The Rockets, seen here entering the field during a home last season, travel to Nevada to play the Wolf Pack on Saturday. The teams met in a classic overtime 1995 bowl game in Las Vegas. THE BLADE/ANDY MORRISON
RENO, Nev. — It was the 1995 Las Vegas Bowl, and University of Toledo running back Wasean Tait had just plunged into the end zone from two yards out. The Rockets had just claimed a 40-37 win against Nevada in the first-ever overtime game in Division I college football and completed an unbeaten season.
Next thing he knew, Tait found himself at the bottom of a massive celebratory pile on and everything went black.
“The best memory was scoring the touchdown in the overtime,” Tait recalled. “The worst memory of the game was after the game, when everyone jumped and piled on top of me and I kind of passed out. I couldn’t breathe because there were so many people piled up on me in the end zone.”
Former UT coach Gary Pinkel said he saw the pile stacked up about 10 feet high.
“I was pulling bodies off the top of him, and he got a little scared underneath there,” Pinkel said. “There must have been like 25 bodies on top of him.”
Toledo and Nevada once again will play each other Saturday, this time at Mackay Stadium. It will be just the fourth meeting between the two, with the most memorable being the iconic bowl game.
The Rockets, fresh off a 47-13 win against Elon in the season opener, will bring their high-powered offense to Reno, while the Wolf Pack and first-year coach Jay Norvell are trying to bounce back from a 31-20 loss at Northwestern.
That 1995 bowl game was an instant classic. Toledo’s only blemish that season was a tie with Miami (Ohio) during the regular season, because the NCAA only tried its new overtime format during the postseason.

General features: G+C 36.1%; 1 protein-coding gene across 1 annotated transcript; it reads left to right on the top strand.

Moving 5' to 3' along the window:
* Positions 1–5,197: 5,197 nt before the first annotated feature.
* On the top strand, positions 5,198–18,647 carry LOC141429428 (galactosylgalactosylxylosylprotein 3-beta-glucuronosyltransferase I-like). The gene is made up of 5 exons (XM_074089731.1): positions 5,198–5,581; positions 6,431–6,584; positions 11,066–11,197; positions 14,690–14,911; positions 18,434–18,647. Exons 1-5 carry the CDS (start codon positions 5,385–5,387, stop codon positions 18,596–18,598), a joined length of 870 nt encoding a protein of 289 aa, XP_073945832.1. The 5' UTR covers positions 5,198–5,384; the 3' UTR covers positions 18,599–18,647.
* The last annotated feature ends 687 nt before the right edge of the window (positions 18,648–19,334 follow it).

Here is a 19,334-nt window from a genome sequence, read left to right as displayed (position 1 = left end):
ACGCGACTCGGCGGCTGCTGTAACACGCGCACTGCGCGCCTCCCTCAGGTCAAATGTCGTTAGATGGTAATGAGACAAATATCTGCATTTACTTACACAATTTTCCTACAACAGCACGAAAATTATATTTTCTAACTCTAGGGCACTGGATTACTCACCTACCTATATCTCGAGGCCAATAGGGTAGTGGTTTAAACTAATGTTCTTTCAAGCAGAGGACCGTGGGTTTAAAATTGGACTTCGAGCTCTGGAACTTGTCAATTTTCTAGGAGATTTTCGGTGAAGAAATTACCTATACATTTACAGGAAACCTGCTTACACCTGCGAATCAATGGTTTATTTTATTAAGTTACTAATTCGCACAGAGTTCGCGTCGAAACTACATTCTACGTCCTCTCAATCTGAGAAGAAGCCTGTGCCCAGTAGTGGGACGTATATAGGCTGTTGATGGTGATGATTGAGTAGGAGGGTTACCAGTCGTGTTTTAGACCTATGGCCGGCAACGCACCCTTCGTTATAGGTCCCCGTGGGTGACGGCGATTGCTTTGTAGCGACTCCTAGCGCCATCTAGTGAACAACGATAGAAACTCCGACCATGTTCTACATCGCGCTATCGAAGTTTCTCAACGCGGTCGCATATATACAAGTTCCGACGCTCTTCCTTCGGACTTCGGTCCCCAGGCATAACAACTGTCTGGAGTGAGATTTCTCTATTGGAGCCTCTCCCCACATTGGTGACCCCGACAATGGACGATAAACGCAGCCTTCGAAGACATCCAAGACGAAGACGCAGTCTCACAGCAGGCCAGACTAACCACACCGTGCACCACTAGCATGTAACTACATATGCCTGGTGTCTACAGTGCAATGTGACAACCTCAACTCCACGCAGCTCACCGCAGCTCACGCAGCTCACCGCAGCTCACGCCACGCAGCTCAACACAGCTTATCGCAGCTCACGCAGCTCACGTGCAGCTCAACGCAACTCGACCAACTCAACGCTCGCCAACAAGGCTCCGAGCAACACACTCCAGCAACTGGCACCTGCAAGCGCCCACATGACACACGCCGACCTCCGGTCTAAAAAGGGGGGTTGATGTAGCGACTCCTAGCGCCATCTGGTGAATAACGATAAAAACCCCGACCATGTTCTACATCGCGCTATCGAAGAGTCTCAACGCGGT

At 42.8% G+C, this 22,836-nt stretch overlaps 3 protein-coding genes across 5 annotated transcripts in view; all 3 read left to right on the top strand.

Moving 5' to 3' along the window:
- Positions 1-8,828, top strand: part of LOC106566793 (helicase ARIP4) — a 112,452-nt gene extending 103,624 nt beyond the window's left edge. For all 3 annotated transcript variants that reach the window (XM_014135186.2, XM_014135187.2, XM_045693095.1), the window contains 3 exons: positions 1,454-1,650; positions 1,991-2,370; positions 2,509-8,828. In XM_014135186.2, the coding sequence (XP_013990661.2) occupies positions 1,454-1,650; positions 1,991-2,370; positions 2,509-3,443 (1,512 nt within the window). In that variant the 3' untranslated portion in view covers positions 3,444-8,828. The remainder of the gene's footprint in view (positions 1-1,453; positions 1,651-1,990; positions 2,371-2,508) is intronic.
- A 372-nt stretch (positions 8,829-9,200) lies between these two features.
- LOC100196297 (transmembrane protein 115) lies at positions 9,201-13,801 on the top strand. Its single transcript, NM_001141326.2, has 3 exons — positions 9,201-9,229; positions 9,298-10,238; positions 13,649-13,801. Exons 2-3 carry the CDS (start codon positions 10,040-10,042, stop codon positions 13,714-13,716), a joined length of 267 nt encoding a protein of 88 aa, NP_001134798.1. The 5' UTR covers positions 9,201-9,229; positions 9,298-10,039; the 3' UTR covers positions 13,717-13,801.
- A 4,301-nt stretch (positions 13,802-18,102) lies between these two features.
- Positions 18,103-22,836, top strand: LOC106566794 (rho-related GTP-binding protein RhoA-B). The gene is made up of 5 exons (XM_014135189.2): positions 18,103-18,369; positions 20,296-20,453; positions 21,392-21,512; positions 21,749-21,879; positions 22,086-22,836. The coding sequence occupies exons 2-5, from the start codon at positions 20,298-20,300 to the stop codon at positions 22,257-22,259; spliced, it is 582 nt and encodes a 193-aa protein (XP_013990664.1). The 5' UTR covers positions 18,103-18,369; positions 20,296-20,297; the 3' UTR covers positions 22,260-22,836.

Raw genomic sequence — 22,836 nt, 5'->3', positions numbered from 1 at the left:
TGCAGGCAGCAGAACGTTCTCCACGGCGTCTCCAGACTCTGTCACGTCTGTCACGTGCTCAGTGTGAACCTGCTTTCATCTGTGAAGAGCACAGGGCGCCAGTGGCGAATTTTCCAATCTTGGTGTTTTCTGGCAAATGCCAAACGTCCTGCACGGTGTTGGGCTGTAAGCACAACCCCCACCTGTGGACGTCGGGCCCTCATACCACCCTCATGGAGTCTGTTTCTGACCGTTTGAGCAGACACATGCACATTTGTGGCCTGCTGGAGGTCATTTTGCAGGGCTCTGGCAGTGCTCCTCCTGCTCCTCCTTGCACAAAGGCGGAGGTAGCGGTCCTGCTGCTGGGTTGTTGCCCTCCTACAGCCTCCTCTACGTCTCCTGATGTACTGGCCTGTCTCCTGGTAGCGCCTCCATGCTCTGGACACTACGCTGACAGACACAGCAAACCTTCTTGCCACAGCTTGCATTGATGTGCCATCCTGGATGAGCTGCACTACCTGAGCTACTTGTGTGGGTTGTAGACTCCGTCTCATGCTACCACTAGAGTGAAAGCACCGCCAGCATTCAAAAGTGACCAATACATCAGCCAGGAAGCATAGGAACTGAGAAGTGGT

“It was great being that first overtime game, especially since we had that tie earlier in the year,” former UT quarterback Ryan Huzjak said. “We would have loved to have gone to overtime and settled that one as well. We weren’t hoping to go to overtime as we led up to the game, but as it wound down we were very happy to have the opportunity to play for the win instead of just settling for another tie.”
The bowl game actually was the second meeting between the two teams that season. Toledo won 49-35 at Nevada earlier in the year.
In Las Vegas, Nevada used a late field goal to tie the game at 34 and force the overtime.
Toledo won the toss and chose to play on defense. Pinkel said he was hearing it on the bench from fans and his own family for choosing to play defense first. He said at that time, people were used to the NFL overtime format in which teams always choose to take the ball.
After Toledo’s defense held Nevada to a field goal on the first possession of overtime, there was little doubt where the ball was going on the Rockets’ possession.
Tait, who finished the game with 185 rushing yards, 238 all-purpose yards, and four touchdowns, said he still gets goosebumps thinking back to that game and the last overtime possession.
“I didn’t shy away from it,” Tait said. “I figured the coaches would give me the ball, but I didn’t know how much or whatever. At that time, I would take the ball anytime you gave it to me.”
On three consecutive runs, Toledo pounded the ball in the end zone, capped off with Tait’s 2-yard dive.
“We ran that play earlier in the season for a 4th-and-1, and I scored a touchdown from like 30 or 40 yards out,” Tait said of the scoring play. “That play was specifically for the goal line or a 4th-and-1 situation. I just found a little opening and I dove through it.”
It was the perfect ending to a memorable season for Toledo.
“It was a great ending,” Pinkel said. “It was the first overtime game in the history of Division I and it was a victory for us. It was an undefeated season for us and a national ranking. It was great for our football program and certainly for the University of Toledo.”
The way the historic overtime played out for Toledo was only appropriate with how the season had gone.
“Our defense played really great all year,” Huzjak said. “They always seemed to make the clutch play or get the clutch stop when they needed to. So having our defense step up in overtime and stop that great Nevada offense was so fitting for that season and how they performed all year. And then to have our offensive line take over in overtime and our running back Wasean, who was just phenomenal, take it in to score on the last play of the season was a storybook ending and really one that defined that team and that group perfectly.”